As we have said repeatedly in the chamber, we have a serious problem, in that the policy that the Executive is pursuing is resulting in large-scale investment in the only available mature technology, which is, of course, onshore wind. We believe that the resources that are available for the development of renewable sources of electricity need to be spread more widely. The opportunities that are afforded by other environmental methods of generation, such as wave and tidal power, obviously deserve investment, but the Executive has missed the opportunity in relation to biofuels—whose development could have been accelerated
That range of opportunities does not alter the fact that it is absolutely essential that we have a balanced method of guaranteeing energy supply in the longer term. That means that we must consider the methods that are currently used to generate most of our electricity, including coal, gas and nuclear power.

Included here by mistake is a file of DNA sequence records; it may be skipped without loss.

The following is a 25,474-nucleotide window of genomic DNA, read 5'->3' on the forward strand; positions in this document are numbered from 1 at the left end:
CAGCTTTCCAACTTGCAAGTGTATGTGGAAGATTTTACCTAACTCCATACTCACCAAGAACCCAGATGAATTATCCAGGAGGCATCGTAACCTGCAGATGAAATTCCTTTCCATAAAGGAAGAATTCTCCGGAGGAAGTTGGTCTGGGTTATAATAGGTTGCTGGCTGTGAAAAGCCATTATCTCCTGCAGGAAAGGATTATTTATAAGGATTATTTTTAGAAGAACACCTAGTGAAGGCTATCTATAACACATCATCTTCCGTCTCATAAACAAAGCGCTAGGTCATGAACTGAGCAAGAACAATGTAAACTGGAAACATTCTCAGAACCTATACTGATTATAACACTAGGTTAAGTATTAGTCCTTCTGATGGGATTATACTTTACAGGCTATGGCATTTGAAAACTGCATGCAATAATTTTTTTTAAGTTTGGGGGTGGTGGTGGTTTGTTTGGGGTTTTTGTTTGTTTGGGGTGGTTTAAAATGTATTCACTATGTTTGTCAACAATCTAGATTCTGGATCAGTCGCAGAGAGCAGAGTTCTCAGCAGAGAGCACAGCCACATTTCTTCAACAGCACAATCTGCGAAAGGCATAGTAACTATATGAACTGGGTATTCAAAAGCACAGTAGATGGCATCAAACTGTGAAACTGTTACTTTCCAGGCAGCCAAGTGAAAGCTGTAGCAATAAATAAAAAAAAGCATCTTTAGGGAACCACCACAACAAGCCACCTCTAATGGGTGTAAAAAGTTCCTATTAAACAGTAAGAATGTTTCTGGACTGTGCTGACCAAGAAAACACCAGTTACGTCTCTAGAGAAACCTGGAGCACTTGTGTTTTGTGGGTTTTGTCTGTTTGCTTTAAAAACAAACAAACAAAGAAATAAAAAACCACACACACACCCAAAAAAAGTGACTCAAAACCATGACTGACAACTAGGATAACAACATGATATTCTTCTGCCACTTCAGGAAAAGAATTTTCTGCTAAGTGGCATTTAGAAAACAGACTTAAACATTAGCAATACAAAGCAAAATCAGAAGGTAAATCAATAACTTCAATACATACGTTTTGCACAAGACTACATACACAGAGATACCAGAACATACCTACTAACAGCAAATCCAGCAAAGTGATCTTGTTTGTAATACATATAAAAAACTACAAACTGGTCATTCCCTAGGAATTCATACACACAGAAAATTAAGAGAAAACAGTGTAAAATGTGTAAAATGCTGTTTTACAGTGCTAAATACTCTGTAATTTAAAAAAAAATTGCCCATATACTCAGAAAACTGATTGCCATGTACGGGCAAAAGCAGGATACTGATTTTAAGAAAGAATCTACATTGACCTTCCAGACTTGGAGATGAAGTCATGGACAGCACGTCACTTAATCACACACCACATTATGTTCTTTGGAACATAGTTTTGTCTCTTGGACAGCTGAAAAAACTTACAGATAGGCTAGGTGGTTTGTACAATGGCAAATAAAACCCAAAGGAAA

Last time the Tories referred to nuclear generation capacity, I asked whether they had a figure for the cost of decommissioning the sites that are occupied by nuclear power stations and returning them to their original state. Is the member, having had a period of time to consider the matter, now able to give us that information?
If the member wants that information, he should put a written question to the Executive, which itself is unable to give those details.